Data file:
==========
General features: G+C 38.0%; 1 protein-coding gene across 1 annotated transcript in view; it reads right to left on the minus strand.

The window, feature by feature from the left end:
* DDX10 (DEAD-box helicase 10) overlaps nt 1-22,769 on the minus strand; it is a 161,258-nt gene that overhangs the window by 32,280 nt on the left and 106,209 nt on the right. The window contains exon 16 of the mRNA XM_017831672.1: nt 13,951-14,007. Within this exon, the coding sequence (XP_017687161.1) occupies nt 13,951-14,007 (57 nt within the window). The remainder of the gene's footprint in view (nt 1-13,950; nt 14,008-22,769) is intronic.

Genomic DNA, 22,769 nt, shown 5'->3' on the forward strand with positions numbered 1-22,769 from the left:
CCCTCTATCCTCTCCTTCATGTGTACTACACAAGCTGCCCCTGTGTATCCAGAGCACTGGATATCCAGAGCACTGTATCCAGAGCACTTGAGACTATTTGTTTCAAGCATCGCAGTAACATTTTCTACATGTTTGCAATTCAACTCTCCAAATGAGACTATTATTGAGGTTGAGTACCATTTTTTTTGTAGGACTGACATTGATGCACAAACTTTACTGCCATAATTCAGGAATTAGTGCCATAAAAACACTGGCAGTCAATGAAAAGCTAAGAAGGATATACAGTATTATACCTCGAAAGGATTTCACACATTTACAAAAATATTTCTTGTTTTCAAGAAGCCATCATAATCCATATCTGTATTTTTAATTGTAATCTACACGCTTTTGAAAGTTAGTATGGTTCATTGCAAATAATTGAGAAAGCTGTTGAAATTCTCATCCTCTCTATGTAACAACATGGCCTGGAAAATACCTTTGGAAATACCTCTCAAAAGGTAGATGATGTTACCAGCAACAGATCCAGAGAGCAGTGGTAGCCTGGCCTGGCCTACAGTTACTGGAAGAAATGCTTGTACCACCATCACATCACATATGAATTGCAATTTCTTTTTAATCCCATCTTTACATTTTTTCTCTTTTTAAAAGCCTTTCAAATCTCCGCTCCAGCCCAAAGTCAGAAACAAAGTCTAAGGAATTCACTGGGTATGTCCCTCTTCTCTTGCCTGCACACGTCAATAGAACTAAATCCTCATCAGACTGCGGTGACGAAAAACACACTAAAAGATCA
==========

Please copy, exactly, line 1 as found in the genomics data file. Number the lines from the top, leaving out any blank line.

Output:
General features: G+C 38.0%; 1 protein-coding gene across 1 annotated transcript in view; it reads right to left on the minus strand.